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During your well-child visits, my role and that of the nurses, is to ensure you have the resources you need to create a positive and healthy environment for your child. In addition to encouraging your child to "eat a rainbow" and checking on developmental milestones, we are also concerned with safety.
While you are careful to put medicines and harmful items out of reach, always ensure your child wears the proper safety gear, and that they how to cross the street safely, there is one other safety skill that is often overlooked — how and when to call 9-1-1.
Help your child understand what is an emergency
The first step is to help your child understand what actually constitutes an emergency. This conversation will vary based on age and your child. But helping to differentiate between a true emergency — a family member is unconscious, a fire, an intruder in the home — and a non-emergency situation — a stolen bicycle or a lost pet helps set the stage for what to do in response to those situations.
For older children, you can ask questions like, "What would you do if we had a fire in the house?" or "What would you do if a friend became ill?" Talk through the steps, and for some, role-playing can be an effective way to help children have the confidence to handle the situation
Younger children may benefit from a discussion on who are the emergency workers in your community — police officers, firefighters, doctors, etc. — and what kinds of things they do to help people who need it. This helps illustrate what types of emergencies can occur, but also who they can turn to for help.
While it's important to teach children when to call 9-1-1, it's also important to note that it's better to be safe than sorry. If no adults are around and your child is in doubt, go ahead and call.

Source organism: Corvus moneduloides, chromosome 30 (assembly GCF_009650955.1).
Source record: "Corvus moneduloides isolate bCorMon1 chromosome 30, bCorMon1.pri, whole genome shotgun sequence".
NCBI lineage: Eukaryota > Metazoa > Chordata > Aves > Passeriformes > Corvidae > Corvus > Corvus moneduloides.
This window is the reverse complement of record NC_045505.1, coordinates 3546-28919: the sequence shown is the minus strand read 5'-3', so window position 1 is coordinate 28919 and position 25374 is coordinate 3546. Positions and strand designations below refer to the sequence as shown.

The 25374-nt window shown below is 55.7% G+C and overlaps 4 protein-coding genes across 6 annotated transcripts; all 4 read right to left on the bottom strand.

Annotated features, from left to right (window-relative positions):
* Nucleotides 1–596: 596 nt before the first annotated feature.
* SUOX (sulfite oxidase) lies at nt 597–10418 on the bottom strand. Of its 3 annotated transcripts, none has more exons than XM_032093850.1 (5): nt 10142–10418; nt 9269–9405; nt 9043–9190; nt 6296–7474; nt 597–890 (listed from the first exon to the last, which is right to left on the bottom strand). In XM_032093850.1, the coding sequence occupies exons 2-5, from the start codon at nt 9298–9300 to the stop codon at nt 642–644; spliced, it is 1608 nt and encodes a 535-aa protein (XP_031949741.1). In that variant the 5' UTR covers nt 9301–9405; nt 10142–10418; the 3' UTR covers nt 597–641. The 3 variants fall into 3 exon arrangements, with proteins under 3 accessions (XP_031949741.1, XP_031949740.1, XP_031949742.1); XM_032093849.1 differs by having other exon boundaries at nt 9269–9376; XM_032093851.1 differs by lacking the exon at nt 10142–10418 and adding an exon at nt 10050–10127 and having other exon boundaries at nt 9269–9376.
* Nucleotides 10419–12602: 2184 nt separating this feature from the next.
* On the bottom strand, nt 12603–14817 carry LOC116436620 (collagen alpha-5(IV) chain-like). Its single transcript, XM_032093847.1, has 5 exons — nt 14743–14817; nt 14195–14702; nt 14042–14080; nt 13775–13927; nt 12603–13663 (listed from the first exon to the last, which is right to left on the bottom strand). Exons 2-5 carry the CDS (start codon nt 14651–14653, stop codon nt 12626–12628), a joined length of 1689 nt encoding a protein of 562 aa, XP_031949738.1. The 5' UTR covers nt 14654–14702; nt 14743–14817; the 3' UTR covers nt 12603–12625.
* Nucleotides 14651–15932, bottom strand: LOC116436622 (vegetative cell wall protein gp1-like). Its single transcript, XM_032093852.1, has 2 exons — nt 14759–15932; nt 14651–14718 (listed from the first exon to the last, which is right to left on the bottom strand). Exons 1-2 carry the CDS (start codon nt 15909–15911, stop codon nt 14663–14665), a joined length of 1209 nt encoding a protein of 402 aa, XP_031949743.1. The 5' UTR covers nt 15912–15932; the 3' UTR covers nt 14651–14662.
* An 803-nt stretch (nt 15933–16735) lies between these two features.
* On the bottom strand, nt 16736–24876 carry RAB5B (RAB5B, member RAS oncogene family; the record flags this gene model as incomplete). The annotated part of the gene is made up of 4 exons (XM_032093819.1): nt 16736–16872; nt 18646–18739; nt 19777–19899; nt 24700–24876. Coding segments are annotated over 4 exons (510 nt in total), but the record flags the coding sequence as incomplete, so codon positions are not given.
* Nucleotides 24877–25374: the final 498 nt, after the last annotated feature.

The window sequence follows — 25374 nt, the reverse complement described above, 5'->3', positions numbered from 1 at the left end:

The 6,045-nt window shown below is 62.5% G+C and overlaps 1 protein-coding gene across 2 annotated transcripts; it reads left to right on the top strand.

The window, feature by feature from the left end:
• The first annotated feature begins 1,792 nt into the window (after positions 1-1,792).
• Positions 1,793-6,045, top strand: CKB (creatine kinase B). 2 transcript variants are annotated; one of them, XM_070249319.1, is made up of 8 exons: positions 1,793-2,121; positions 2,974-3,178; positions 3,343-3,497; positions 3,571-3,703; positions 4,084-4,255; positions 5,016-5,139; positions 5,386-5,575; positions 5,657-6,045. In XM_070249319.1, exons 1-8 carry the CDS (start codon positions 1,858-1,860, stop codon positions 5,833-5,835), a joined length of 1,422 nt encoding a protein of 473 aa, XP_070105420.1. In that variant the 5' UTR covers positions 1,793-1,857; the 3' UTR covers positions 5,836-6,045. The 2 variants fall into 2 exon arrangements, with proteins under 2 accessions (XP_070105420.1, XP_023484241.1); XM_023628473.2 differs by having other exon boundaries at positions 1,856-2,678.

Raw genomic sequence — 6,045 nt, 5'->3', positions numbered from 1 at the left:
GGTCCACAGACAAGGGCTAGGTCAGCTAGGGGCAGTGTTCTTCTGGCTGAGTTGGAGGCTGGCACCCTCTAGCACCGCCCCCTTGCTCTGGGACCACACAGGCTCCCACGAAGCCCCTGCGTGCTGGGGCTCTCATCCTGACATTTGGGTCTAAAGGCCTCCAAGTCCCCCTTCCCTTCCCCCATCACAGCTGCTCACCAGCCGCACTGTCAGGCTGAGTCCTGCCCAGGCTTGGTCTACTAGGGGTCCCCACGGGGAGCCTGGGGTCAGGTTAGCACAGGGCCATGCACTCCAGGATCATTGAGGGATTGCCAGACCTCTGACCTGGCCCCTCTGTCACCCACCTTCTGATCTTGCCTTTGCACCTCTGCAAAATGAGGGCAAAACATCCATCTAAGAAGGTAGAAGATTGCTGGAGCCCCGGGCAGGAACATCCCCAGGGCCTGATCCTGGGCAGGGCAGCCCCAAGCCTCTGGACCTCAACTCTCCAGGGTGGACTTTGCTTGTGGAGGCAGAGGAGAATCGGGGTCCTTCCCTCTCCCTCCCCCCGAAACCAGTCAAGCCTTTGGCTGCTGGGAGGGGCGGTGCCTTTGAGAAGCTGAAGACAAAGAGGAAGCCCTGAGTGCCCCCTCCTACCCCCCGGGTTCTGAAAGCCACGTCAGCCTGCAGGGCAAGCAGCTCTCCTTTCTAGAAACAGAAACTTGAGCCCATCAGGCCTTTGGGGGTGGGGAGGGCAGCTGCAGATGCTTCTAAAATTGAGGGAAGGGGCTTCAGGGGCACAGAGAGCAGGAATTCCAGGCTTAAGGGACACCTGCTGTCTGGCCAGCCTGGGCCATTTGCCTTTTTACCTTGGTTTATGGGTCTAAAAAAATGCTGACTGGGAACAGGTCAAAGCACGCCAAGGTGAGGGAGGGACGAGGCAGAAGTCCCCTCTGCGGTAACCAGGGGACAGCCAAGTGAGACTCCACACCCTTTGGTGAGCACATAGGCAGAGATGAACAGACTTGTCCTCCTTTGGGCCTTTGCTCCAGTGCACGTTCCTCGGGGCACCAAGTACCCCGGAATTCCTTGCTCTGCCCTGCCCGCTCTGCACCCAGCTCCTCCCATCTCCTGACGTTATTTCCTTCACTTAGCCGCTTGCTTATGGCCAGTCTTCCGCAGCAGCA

What information they need to know
With the more wide-spread use of cell phones, it can be difficult to pinpoint the location from which a 9-1-1 call is being made. Help your children understand that while they should never give out personal information to strangers, it is important to share the information with the 9-1-1 operator.
Questions they will need to be able to answer include:
Where are you calling from?
What type of emergency is it — what is going on?
Who needs help?
Is the person awake and breathing?
Be certain to stress that it is normal to be frightened in an emergency, but it's important to try and remain calm, speak clearly and give as much detail as possible. And make sure your child knows not to hang up the phone until given the "OK" from the operator.
Other safety tips
When you refer to 9-1-1, do not refer to it as "9-11" In an emergency, a child may look for an "11" button on the phone.
Make sure your house number is clearly visible from the street. If you live in an apartment building, ensure your child knows the apartment number and floor.
Keep a list of emergency phone numbers in a clearly visible place for your kids or babysitter.
If you have special circumstances in your house, such as an elderly grandparent living with you or a person with epilepsy, help your child understand how to spot certain conditions they may encounter, like a seizure.
Ensure you have a fully stocked first-aid kit in an easily accessible place that your children and babysitter know where to find it.
When your child is old enough, consider enrolling him or her in a Red Cross class, particularly if they plan to babysit other children, to learn how to administer basic first-aid.
While you can never truly be prepared for an emergency, knowing the basics can help ensure everyone has the confidence to handle the situation.